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Cabrillo Beach Bathhouse

My goal before the quarantine was to see the ocean daily, usually Cabrillo Beach. I would either take my kayak out or walk by the beach. If I was too busy, I would drive by on the way home. The whole point of living by the ocean, in my opinion, is to enjoy it. Now I am exploring the local coast more intimately and discovering each day brings something new to learn or explore.  Some days, if I have the time, I may see the ocean three times a day now. It is helping me to stay positive and get out of my house when I get buried by work.

I like to swim at Cabrillo Beach especially when the water warms up between August and October, typically. Recently the water at outer Cabrillo Beach dropped from a chilly 62 degrees to 52 degrees in one day. There is a thermometer attached underneath a buoy at the outer beach. Swimming to the buoy is a tradition at Cabrillo Beach all year long, not just during the annual Polar Bear Plunge on New Year’s Day. One of the local polar bears, a group of people who swim daily at Cabrillo Beach, mostly without wetsuits, had checked the thermometer and confirmed the temperature. 

Two hours after the polar bear read the temperature, the lifeguard posted the temperature at 55 degrees. It is not uncommon for the water temperature to fluctuate during the day depending on currents and other factors. The water temperature is something people are known to debate, as with anything in San Pedro.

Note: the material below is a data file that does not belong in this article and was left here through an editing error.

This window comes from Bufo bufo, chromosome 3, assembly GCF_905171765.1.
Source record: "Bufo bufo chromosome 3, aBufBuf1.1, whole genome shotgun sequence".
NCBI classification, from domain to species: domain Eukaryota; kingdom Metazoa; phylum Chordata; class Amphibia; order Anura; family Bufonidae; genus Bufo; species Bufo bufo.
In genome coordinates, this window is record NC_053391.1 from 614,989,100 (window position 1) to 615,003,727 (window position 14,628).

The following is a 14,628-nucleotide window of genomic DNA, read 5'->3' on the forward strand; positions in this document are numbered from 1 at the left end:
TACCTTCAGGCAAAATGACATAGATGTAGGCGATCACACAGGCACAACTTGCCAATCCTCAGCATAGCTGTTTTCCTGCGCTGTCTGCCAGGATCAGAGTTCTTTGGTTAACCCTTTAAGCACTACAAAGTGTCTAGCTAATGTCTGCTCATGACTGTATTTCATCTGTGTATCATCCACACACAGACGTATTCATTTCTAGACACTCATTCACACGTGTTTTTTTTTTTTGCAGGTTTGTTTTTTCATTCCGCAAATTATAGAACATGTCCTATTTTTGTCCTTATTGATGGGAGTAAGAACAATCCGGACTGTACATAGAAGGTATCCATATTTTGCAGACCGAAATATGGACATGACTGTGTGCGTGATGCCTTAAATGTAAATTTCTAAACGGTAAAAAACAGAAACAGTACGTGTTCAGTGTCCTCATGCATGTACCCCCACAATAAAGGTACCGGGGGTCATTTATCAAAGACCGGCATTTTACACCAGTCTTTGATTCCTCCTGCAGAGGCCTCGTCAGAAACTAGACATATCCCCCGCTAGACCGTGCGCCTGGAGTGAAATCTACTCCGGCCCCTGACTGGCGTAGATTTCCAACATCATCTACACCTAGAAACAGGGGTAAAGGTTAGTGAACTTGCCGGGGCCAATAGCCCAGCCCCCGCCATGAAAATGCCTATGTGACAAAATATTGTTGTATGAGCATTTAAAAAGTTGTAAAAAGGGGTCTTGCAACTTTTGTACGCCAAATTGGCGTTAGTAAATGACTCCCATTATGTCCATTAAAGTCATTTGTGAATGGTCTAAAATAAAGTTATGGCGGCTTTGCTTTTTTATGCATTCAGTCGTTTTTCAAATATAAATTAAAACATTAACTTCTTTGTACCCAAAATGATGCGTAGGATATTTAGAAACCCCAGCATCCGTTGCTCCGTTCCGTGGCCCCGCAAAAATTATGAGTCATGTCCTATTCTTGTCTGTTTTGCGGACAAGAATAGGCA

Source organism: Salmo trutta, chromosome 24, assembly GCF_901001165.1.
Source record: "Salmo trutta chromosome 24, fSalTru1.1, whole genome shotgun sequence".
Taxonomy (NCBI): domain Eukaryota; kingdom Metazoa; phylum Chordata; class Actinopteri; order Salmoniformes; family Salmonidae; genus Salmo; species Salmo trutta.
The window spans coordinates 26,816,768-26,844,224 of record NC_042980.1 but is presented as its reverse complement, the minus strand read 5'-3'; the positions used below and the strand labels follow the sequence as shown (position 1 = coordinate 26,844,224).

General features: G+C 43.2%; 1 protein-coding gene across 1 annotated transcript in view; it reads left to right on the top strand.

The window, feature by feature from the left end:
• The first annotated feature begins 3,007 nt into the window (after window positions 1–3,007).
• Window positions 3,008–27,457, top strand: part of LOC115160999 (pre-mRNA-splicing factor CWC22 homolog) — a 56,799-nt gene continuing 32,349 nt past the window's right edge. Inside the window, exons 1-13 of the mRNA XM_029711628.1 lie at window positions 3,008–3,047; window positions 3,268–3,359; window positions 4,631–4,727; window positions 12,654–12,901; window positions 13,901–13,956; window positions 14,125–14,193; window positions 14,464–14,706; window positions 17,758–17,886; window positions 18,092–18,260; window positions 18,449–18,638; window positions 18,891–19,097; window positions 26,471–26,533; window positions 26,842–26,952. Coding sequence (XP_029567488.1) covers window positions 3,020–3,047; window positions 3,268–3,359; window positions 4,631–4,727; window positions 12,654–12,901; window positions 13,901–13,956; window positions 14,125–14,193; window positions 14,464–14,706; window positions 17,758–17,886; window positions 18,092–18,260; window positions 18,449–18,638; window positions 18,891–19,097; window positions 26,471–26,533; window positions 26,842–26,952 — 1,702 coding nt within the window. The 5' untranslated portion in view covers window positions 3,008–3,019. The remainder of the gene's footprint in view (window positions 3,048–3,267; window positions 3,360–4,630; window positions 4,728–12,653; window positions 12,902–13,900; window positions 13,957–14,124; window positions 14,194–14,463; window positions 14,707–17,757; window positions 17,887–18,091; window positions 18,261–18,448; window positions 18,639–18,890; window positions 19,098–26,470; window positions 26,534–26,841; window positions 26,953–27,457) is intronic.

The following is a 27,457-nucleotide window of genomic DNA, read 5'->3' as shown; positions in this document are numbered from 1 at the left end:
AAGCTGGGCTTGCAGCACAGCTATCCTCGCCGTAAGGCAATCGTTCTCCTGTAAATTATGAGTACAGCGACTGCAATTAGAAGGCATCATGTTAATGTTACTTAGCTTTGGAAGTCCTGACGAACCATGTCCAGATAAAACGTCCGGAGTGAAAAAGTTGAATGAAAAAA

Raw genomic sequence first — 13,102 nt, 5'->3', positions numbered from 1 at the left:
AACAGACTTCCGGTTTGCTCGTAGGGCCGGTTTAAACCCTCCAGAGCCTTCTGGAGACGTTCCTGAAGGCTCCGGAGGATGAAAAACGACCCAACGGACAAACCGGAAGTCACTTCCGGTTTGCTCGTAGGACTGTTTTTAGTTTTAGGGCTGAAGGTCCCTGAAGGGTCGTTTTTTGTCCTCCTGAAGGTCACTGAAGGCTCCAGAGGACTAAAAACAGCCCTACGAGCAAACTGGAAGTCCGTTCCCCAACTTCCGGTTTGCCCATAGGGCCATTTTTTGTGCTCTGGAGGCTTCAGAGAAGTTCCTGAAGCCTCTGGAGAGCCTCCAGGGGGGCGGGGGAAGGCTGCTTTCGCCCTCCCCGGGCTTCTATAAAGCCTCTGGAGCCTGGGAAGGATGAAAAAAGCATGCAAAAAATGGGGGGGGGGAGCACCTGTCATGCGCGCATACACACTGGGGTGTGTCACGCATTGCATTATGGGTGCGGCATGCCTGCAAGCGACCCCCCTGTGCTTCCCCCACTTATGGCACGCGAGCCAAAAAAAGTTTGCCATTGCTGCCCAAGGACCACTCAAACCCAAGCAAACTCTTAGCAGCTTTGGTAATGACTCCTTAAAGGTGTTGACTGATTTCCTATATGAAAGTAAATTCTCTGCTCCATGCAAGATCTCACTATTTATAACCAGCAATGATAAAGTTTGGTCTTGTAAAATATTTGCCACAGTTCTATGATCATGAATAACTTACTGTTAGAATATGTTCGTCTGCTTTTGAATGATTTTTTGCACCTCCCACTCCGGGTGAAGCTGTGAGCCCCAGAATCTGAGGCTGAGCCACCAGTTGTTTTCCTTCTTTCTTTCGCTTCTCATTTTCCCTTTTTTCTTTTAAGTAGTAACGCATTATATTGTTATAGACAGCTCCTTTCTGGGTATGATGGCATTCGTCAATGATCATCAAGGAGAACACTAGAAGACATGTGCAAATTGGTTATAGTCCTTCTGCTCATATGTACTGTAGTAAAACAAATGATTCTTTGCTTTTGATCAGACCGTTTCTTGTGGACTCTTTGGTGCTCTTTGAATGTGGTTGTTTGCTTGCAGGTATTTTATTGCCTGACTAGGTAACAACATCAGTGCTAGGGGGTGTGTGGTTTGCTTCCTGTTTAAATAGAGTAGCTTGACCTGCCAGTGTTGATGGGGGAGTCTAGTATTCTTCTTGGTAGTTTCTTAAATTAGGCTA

I was at Redondo Beach the next day, and the water was almost 70 degrees. The lifeguard at Redondo explained that the beaches in the Santa Monica Bay (Torrance Beach to Santa Monica and all the beaches in between) can experience water temperature 10-15 degrees warmer than Cabrillo Beach at times. 

According to Jim DePompei, Programs Director of Cabrillo Marine Aquarium, “The south-facing Cabrillo Beach gets an eddy, which is swirling water currents that can travel long distances before dispatching. The cold-water currents come down from the north where [they mix] with warmer water from the south,” he states. “When the eddy goes beyond Palos Verdes, it spins and curls and cuts into Cabrillo. Our water temperature is always a little cooler than South Bay or Orange County,” adds DePompei. 

According to DePompei, the two different water currents bring species of fish and marine life from both the cold and warm water climates. Cabrillo is unique because there are multiple habitats within walking distance of each other, including a saltwater marsh, tide pools, and mudflats. There are also two different beaches, including a protective inner beach with low wave activity, eelgrass, and a view of the harbor. The outer beach is an open ocean with a view of Catalina Island. There are different animals, birds, algae, and habitats at each of the locations. The tidepools are the beginning of the rocky shore from San Pedro to Rat Beach, which is mostly rocky. 

Cabrillo has many varieties of birds, sand dollar beds, fossils in the rocks, and grunions who lay their eggs in the sand. It is truly a special place that relies on the city and the community to keep it clean. Tidepool etiquette promotes leaving sea life, rocks, and shells alone so others can enjoy them as well. More than ever, we need local leaders who are focused on marine conservation and a community that advocates for the protection of the sea. Ultimately, the birds, dolphins, and marine life will benefit from our efforts. spt

photo of san pedro today author Jennifer Marquez

Jennifer Marquez

Jennifer Marquez can be reached at  jennifertmarquez@yahoo.com  and @jenntmqz on Twitter and Instagram.

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